But the reforms promised by the king were dismissed as cosmetic by the February 20 Movement for Change, the banner under which demonstrations were organized during the Arab Spring.

The movement has taken to the streets to demand a radical reform to transform Morocco into a constitutional monarchy where “the king owns but does not rule”, a symbol of the nation, a perception more in line with European monarchies in Britain or Scandinavia.

Indeed, in the new constitution, the king retained nearly all the powers he once held as he continued to control foreign, defense, and security policy.

He also retained his position as the nation’s spiritual leader, officially the “Commander of the Faithful,” a historical description not used anywhere else today, and based on the claim that he was a direct descendant of the Prophet Muhammad.

However, the new constitution heralded a new beginning for some members of the political class, including the AKP.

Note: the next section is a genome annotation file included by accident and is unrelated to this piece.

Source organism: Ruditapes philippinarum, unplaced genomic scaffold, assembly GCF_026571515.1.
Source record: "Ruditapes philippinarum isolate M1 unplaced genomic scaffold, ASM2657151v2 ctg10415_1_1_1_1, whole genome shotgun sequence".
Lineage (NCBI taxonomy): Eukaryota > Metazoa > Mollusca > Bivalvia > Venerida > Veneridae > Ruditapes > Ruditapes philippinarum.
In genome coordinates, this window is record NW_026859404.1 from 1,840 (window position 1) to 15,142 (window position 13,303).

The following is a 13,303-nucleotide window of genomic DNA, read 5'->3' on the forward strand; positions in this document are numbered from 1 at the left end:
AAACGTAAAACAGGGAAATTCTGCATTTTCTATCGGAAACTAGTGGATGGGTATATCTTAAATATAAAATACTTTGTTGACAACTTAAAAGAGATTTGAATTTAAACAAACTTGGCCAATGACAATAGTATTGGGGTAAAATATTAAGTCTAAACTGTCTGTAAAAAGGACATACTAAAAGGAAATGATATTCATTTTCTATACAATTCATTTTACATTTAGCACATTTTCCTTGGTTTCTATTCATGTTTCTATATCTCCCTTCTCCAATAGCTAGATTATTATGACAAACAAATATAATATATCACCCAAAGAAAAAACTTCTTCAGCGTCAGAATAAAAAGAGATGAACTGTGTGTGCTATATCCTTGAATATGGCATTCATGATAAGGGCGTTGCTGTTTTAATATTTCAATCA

The party seized the opportunity and rode the peak of the wave of widespread discontent with the old political parties.

The king and his entourage, who grudgingly tolerated the Islamists, did not prevent their rise to complete the democratic facade, while retaining the threads of real power.

The AKP increased its parliamentary share in the subsequent elections in 2016 to 125 seats to continue for another five years in power.

The poisoned cup
Although almost everyone expected the party to lose some votes in last week’s elections, no one expected such a crushing defeat, even the party leader and his deputy lost their seats, which prompted them to resign immediately.